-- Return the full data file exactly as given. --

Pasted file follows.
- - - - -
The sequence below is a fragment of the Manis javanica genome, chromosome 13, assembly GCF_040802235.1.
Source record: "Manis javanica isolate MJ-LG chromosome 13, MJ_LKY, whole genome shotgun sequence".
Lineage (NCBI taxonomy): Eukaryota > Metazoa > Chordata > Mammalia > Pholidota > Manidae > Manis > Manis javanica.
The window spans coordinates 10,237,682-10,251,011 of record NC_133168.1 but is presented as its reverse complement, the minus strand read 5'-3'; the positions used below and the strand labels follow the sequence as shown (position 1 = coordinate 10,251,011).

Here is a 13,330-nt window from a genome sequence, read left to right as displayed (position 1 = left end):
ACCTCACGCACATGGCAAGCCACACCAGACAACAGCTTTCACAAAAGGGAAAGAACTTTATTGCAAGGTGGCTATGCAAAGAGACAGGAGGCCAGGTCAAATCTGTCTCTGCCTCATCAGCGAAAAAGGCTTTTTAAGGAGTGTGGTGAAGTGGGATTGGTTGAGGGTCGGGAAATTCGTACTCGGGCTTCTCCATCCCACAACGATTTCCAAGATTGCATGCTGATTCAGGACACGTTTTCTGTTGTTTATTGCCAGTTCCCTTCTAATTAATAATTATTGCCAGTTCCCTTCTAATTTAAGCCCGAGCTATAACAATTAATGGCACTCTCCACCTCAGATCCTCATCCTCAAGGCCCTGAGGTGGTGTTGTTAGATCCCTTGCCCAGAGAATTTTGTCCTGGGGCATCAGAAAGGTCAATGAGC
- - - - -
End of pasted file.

The sequence below is a fragment of the Manis javanica genome, chromosome 13, assembly GCF_040802235.1.
Source record: "Manis javanica isolate MJ-LG chromosome 13, MJ_LKY, whole genome shotgun sequence".
Lineage (NCBI taxonomy): Eukaryota > Metazoa > Chordata > Mammalia > Pholidota > Manidae > Manis > Manis javanica.
The window spans coordinates 10,237,682-10,251,011 of record NC_133168.1 but is presented as its reverse complement, the minus strand read 5'-3'; the positions used below and the strand labels follow the sequence as shown (position 1 = coordinate 10,251,011).

Here is a 13,330-nt window from a genome sequence, read left to right as displayed (position 1 = left end):
ACCTCACGCACATGGCAAGCCACACCAGACAACAGCTTTCACAAAAGGGAAAGAACTTTATTGCAAGGTGGCTATGCAAAGAGACAGGAGGCCAGGTCAAATCTGTCTCTGCCTCATCAGCGAAAAAGGCTTTTTAAGGAGTGTGGTGAAGTGGGATTGGTTGAGGGTCGGGAAATTCGTACTCGGGCTTCTCCATCCCACAACGATTTCCAAGATTGCATGCTGATTCAGGACACGTTTTCTGTTGTTTATTGCCAGTTCCCTTCTAATTAATAATTATTGCCAGTTCCCTTCTAATTTAAGCCCGAGCTATAACAATTAATGGCACTCTCCACCTCAGATCCTCATCCTCAAGGCCCTGAGGTGGTGTTGTTAGATCCCTTGCCCAGAGAATTTTGTCCTGGGGCATCAGAAAGGTCAATGAGC